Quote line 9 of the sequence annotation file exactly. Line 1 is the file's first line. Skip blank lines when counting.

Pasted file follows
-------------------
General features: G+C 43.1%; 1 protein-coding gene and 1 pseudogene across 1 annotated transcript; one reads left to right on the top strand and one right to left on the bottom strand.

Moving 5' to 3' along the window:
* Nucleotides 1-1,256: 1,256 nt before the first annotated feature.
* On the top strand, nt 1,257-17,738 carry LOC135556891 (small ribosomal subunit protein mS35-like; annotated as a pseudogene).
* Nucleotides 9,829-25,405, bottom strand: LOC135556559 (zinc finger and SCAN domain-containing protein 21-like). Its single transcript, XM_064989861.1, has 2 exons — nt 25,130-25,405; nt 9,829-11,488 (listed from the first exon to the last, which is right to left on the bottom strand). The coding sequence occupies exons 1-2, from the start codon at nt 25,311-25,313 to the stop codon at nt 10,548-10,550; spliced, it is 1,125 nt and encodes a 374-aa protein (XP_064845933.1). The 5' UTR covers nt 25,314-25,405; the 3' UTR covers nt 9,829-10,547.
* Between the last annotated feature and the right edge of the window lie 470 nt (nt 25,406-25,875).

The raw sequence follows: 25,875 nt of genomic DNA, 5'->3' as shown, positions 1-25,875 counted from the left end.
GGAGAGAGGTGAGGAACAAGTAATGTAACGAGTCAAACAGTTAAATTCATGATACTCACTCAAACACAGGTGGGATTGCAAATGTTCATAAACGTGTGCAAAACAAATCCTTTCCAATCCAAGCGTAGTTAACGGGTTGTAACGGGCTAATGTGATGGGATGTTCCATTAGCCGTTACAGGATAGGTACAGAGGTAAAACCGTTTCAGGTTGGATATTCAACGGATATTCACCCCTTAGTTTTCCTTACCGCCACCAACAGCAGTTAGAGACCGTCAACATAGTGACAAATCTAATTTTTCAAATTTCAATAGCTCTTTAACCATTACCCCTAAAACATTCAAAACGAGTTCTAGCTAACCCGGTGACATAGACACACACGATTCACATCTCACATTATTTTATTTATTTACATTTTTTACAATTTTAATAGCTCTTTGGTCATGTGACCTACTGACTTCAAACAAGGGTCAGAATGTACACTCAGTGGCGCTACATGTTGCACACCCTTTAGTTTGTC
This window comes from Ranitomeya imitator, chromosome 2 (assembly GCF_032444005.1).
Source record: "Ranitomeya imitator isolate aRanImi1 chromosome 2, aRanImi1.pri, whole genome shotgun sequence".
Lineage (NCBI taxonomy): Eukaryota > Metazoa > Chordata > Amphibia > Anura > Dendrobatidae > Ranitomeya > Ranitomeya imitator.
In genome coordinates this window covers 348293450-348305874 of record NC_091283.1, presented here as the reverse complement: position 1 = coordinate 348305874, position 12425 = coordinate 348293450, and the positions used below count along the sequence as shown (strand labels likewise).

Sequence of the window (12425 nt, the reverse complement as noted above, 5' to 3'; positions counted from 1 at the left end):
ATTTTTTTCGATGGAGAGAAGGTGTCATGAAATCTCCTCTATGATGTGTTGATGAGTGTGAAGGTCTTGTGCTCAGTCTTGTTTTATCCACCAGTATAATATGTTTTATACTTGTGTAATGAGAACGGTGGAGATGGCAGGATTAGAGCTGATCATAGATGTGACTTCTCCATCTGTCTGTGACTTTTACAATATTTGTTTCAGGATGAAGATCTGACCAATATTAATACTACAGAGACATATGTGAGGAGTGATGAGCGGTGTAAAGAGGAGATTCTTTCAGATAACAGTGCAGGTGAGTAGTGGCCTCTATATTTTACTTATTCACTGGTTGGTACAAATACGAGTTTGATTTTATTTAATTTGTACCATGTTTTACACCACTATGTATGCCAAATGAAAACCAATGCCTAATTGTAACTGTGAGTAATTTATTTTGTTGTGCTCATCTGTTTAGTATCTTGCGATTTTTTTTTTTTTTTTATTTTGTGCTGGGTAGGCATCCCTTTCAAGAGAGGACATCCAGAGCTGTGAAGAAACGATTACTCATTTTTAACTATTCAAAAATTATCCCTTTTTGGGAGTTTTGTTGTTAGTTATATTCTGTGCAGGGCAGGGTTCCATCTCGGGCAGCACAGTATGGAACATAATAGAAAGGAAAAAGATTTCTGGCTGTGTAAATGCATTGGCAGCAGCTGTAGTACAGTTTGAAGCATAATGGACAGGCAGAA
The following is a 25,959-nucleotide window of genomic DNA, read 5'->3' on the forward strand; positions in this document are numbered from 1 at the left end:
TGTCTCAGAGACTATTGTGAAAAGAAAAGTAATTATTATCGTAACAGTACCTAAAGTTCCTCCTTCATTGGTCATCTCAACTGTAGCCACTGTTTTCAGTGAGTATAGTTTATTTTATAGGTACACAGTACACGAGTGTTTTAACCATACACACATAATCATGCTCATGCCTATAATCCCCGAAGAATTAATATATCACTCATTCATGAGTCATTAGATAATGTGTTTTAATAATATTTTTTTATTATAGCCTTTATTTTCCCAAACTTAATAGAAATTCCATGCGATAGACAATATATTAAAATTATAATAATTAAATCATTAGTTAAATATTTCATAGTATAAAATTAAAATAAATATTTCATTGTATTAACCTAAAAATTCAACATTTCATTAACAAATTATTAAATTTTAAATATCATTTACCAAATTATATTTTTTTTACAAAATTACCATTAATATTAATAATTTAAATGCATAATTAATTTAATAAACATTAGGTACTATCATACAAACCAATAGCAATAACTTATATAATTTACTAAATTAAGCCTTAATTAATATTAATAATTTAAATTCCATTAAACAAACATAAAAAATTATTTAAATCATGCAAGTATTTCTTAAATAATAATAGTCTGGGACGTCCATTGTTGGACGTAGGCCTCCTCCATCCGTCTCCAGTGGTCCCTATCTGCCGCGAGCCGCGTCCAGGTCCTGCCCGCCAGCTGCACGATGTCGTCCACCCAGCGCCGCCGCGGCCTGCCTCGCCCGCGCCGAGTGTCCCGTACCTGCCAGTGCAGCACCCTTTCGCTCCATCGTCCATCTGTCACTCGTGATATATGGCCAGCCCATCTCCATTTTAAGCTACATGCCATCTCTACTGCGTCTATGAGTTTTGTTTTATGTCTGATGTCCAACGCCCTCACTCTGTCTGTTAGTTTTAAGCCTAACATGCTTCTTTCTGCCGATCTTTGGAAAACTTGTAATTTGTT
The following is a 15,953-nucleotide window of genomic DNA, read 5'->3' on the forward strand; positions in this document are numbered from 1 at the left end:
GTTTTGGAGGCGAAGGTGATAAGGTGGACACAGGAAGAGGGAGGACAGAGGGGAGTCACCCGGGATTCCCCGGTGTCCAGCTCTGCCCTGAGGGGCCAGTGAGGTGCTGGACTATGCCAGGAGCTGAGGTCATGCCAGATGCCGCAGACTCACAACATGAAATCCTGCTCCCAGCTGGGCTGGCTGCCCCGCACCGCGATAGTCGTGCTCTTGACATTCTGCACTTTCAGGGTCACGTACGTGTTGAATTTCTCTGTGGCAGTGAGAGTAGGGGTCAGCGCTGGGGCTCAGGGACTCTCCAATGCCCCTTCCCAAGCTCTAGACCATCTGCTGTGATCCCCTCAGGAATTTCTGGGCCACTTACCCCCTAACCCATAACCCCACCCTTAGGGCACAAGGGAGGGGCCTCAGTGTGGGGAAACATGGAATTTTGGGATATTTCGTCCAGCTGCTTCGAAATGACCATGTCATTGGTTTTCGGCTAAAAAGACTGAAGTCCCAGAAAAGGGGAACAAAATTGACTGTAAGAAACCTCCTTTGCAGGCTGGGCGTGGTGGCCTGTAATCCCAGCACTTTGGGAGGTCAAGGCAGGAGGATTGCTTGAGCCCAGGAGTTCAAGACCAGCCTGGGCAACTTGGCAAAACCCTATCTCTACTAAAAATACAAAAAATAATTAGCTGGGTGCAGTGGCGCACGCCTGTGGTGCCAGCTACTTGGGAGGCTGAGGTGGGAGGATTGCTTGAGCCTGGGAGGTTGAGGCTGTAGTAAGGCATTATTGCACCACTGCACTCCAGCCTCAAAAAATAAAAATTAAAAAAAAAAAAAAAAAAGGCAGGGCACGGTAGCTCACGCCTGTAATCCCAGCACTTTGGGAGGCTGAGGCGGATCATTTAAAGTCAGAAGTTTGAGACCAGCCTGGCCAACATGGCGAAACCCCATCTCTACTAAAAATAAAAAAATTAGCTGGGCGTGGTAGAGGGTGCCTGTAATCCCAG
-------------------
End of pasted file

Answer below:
This window comes from Ranitomeya imitator, chromosome 2 (assembly GCF_032444005.1).